Achieving durable resistance against plant diseases

Scenario analyses with a national-scale spatially explicit model for a wind-dispersed plant pathogen

Marjolein Elisabeth Lof*, Claude de Vallavieille-Pope, Wopke van der Werf

*Corresponding author for this work

Research output: Contribution to journalArticleAcademicpeer-review

10 Citations (Scopus)

Abstract

Genetic resistance in crops is a cornerstone of disease management in agriculture. Such genetic resistance is often rapidly broken due to selection for virulence in the pathogen population. Here, we ask whether there are strategies that can prolong the useful life of plant resistance genes. In a modeling study, we compared four deployment strategies: gene pyramiding, sequential use, simultaneous use, and a mixed strategy.We developed a spatially explicit model for France and parameterized it for the fungal pathogen Puccinia striiformis f. sp. tritici (causing wheat yellow rust) to test management strategies in a realistic spatial setting. We found that pyramiding two new resistance genes in one variety was the most durable solution only when the virulent genotype had to emerge by mutation. Deploying single-gene-resistant varieties concurrently with the pyramided variety eroded the durability of the gene pyramid. We found that continuation of deployment of varieties with broken-down resistance prolonged the useful life of simultaneous deployment of four single-gene-resistant varieties versus sequential use. However, when virulence was already present in the pathogen population, durability was low and none of the deployment strategies had effect. These results provide guidance on effective strategies for using resistance genes in crop protection practice.

Original languageEnglish
Pages (from-to)580-589
JournalPhytopathology
Volume107
Issue number5
DOIs
Publication statusPublished - 2017

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plant diseases and disorders
plant pathogens
genes
genetic resistance
durability
pathogens
virulence
Puccinia striiformis
plant protection
disease control
France
agriculture
mutation
wheat
genotype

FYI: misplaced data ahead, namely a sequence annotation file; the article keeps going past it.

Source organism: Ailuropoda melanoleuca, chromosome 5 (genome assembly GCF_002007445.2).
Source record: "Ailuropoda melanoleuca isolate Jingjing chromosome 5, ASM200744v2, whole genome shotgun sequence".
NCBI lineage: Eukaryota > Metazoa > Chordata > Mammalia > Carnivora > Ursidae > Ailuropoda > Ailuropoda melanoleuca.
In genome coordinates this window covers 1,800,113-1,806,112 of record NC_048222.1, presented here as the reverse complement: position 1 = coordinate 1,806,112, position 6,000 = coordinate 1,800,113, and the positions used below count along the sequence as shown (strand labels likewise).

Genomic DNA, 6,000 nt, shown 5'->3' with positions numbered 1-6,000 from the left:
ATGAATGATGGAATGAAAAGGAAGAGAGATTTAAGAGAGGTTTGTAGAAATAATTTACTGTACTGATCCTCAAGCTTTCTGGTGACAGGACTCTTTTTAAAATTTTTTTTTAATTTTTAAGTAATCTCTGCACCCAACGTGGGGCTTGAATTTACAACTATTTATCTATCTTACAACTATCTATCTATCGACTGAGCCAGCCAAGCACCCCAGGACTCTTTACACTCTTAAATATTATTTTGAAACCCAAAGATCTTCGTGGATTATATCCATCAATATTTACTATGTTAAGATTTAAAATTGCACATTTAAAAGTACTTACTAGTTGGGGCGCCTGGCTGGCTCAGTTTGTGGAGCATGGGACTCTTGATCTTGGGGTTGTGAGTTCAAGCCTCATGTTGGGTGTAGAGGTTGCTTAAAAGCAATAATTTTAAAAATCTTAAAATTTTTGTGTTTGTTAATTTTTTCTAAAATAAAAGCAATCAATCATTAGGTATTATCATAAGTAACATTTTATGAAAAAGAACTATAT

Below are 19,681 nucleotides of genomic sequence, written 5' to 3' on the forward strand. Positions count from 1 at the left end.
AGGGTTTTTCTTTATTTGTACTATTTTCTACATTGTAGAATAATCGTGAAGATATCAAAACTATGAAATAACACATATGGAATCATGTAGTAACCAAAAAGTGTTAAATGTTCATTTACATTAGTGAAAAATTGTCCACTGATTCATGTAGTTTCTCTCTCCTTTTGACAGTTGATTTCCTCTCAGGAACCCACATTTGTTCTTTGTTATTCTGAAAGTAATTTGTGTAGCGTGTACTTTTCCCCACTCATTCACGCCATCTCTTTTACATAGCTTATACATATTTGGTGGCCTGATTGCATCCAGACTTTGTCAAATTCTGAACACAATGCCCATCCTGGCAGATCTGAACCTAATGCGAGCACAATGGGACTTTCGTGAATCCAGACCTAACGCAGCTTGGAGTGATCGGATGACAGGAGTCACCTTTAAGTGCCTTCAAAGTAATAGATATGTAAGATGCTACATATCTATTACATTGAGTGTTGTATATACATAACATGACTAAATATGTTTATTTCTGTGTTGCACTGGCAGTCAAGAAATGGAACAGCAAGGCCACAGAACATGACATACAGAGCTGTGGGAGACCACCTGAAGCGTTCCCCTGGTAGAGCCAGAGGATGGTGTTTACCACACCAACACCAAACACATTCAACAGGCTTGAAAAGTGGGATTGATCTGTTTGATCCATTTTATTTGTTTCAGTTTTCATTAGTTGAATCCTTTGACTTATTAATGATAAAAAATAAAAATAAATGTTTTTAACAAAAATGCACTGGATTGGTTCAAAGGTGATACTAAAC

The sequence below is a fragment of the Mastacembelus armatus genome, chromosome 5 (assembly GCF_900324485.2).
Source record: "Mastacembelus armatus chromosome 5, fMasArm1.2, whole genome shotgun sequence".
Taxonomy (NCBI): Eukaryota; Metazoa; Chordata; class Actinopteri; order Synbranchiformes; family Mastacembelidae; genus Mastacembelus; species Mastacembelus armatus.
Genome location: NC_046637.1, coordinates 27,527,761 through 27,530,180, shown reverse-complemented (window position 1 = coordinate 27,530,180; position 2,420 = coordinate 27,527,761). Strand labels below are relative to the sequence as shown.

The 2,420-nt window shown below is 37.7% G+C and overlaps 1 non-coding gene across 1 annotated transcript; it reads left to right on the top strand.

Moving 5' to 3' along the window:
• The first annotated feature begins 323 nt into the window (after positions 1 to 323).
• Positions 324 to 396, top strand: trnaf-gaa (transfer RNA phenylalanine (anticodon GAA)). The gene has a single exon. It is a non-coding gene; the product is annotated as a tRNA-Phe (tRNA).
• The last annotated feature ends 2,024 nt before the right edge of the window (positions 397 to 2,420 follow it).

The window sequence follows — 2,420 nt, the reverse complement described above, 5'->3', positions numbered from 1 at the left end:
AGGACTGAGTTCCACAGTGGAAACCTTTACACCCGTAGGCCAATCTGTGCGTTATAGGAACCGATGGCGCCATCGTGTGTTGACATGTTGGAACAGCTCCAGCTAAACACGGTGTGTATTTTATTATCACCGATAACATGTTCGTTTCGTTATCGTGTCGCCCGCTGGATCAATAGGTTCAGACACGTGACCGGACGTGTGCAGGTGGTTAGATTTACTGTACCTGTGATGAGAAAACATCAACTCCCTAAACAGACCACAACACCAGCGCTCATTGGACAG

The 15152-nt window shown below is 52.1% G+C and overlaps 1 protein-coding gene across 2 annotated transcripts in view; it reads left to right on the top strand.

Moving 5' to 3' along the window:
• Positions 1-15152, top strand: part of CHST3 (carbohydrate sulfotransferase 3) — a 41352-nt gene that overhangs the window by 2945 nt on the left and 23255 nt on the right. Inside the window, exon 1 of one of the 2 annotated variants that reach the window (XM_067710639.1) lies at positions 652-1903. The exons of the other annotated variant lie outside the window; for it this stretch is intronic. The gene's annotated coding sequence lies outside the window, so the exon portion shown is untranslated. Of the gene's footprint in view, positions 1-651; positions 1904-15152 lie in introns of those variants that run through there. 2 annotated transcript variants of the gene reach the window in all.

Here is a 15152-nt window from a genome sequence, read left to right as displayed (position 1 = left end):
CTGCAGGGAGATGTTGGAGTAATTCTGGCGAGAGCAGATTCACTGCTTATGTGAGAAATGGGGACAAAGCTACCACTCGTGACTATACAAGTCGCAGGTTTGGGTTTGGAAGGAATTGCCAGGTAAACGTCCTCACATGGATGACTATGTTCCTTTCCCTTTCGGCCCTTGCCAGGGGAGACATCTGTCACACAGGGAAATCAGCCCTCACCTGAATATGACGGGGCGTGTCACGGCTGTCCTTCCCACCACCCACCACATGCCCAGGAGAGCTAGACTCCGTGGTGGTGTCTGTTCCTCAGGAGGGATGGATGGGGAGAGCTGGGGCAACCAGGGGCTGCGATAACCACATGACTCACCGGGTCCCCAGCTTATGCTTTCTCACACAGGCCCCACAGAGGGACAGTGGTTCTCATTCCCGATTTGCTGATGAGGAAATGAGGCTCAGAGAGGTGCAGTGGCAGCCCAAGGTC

crops
testing

Keywords

  • Gene-for-gene

Cite this

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title = "Achieving durable resistance against plant diseases: Scenario analyses with a national-scale spatially explicit model for a wind-dispersed plant pathogen",
abstract = "Genetic resistance in crops is a cornerstone of disease management in agriculture. Such genetic resistance is often rapidly broken due to selection for virulence in the pathogen population. Here, we ask whether there are strategies that can prolong the useful life of plant resistance genes. In a modeling study, we compared four deployment strategies: gene pyramiding, sequential use, simultaneous use, and a mixed strategy.We developed a spatially explicit model for France and parameterized it for the fungal pathogen Puccinia striiformis f. sp. tritici (causing wheat yellow rust) to test management strategies in a realistic spatial setting. We found that pyramiding two new resistance genes in one variety was the most durable solution only when the virulent genotype had to emerge by mutation. Deploying single-gene-resistant varieties concurrently with the pyramided variety eroded the durability of the gene pyramid. We found that continuation of deployment of varieties with broken-down resistance prolonged the useful life of simultaneous deployment of four single-gene-resistant varieties versus sequential use. However, when virulence was already present in the pathogen population, durability was low and none of the deployment strategies had effect. These results provide guidance on effective strategies for using resistance genes in crop protection practice.",
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Achieving durable resistance against plant diseases : Scenario analyses with a national-scale spatially explicit model for a wind-dispersed plant pathogen. / Lof, Marjolein Elisabeth; de Vallavieille-Pope, Claude; van der Werf, Wopke.

In: Phytopathology, Vol. 107, No. 5, 2017, p. 580-589.

Research output: Contribution to journalArticleAcademicpeer-review

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AU - van der Werf, Wopke

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AB - Genetic resistance in crops is a cornerstone of disease management in agriculture. Such genetic resistance is often rapidly broken due to selection for virulence in the pathogen population. Here, we ask whether there are strategies that can prolong the useful life of plant resistance genes. In a modeling study, we compared four deployment strategies: gene pyramiding, sequential use, simultaneous use, and a mixed strategy.We developed a spatially explicit model for France and parameterized it for the fungal pathogen Puccinia striiformis f. sp. tritici (causing wheat yellow rust) to test management strategies in a realistic spatial setting. We found that pyramiding two new resistance genes in one variety was the most durable solution only when the virulent genotype had to emerge by mutation. Deploying single-gene-resistant varieties concurrently with the pyramided variety eroded the durability of the gene pyramid. We found that continuation of deployment of varieties with broken-down resistance prolonged the useful life of simultaneous deployment of four single-gene-resistant varieties versus sequential use. However, when virulence was already present in the pathogen population, durability was low and none of the deployment strategies had effect. These results provide guidance on effective strategies for using resistance genes in crop protection practice.

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